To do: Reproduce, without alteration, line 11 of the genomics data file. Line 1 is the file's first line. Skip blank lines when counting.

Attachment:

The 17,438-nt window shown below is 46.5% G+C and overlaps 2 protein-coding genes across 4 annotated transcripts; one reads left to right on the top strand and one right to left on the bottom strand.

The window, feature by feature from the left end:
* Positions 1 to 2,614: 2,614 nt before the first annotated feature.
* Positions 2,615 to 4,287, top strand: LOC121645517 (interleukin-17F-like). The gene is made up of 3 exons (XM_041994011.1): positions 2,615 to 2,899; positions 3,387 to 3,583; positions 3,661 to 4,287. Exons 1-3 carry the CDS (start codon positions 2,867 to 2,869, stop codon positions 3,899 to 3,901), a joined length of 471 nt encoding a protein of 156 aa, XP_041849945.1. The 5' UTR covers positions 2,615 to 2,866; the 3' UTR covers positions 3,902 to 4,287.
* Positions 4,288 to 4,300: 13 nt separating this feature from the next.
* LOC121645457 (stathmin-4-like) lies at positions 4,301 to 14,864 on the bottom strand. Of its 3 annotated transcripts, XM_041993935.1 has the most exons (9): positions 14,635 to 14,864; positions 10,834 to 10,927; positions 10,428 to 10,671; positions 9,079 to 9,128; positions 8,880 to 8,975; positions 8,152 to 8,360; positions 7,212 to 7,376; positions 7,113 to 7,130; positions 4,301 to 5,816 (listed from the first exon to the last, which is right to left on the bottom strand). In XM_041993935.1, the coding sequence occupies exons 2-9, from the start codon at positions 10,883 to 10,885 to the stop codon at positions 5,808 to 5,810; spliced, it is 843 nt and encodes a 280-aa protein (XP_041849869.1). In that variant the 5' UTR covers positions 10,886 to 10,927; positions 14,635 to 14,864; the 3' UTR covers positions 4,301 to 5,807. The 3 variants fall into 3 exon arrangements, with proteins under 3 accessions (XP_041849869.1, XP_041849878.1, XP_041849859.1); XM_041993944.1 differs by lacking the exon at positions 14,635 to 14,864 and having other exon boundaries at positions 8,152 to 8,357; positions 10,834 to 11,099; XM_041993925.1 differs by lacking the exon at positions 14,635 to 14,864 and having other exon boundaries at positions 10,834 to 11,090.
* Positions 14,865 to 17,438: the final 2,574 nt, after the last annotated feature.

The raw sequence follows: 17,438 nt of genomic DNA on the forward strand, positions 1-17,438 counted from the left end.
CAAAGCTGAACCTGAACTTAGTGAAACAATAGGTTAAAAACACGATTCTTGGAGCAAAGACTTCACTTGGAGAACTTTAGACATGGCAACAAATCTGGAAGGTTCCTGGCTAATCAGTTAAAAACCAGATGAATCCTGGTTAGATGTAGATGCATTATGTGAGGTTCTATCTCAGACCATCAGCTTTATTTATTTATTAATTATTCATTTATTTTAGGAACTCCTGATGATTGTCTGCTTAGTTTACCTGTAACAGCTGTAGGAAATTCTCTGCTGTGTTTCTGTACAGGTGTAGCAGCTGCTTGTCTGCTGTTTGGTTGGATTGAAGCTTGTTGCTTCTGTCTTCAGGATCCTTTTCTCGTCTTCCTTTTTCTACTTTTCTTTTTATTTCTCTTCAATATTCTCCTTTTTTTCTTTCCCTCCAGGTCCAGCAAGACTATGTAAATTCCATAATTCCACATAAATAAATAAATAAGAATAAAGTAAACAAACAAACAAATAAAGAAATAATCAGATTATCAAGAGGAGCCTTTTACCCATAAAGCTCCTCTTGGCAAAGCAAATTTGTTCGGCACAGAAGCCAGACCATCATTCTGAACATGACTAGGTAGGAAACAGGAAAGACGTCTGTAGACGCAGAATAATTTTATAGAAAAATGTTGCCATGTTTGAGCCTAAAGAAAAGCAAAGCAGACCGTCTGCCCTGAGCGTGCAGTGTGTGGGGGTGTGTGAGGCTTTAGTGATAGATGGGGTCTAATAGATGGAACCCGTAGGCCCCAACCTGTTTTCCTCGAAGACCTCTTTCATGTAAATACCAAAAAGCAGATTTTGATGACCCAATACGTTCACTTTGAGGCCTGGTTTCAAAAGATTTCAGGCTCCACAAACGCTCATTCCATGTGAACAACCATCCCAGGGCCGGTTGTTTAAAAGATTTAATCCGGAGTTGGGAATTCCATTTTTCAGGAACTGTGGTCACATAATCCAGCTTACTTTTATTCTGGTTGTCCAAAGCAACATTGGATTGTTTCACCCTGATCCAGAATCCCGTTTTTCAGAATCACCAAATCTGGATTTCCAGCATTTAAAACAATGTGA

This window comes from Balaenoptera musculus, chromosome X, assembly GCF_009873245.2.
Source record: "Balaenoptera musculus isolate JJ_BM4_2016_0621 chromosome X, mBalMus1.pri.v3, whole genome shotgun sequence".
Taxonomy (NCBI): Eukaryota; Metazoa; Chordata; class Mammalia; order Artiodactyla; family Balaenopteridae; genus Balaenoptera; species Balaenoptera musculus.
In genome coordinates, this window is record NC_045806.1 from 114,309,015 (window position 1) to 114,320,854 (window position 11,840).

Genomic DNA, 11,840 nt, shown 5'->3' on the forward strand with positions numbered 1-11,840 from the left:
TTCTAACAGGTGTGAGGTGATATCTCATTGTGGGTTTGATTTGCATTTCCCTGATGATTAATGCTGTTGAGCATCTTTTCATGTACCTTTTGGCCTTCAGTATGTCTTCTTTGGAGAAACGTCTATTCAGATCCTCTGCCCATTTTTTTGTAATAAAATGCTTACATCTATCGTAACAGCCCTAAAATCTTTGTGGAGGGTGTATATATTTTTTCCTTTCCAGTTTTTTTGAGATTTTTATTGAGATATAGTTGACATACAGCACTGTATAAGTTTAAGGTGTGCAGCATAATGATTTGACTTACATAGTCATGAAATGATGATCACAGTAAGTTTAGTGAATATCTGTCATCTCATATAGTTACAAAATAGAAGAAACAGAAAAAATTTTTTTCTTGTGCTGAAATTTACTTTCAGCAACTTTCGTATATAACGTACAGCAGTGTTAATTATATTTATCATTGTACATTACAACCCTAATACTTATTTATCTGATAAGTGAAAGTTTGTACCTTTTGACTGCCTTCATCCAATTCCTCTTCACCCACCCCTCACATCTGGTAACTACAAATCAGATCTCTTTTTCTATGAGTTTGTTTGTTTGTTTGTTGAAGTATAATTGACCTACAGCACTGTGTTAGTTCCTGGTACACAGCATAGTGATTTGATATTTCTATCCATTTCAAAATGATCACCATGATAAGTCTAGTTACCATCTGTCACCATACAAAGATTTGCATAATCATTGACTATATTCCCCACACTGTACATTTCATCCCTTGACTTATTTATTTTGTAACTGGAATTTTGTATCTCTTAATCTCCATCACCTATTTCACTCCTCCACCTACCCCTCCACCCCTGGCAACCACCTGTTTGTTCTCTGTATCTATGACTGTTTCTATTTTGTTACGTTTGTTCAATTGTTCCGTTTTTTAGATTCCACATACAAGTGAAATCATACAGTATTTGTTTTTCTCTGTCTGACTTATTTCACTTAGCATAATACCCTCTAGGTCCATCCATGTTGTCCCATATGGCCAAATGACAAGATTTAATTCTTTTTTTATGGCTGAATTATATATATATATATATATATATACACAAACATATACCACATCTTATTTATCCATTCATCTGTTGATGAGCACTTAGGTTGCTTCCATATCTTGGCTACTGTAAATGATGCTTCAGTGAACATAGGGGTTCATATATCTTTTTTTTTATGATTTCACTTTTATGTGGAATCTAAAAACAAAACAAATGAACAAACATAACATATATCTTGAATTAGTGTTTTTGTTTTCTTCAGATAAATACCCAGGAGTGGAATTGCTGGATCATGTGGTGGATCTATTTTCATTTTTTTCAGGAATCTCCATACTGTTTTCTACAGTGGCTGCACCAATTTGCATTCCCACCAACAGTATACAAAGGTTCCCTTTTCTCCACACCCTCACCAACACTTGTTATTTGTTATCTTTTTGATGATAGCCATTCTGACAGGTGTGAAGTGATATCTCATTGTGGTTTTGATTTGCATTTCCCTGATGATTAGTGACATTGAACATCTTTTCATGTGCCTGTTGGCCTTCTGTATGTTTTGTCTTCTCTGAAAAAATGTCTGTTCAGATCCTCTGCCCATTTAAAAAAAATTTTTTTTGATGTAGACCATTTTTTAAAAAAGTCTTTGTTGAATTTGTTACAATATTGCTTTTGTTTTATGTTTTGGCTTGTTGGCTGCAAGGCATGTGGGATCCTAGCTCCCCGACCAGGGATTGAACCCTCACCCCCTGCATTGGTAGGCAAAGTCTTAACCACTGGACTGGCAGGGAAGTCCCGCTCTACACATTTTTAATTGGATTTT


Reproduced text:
Source record: "Balaenoptera musculus isolate JJ_BM4_2016_0621 chromosome X, mBalMus1.pri.v3, whole genome shotgun sequence".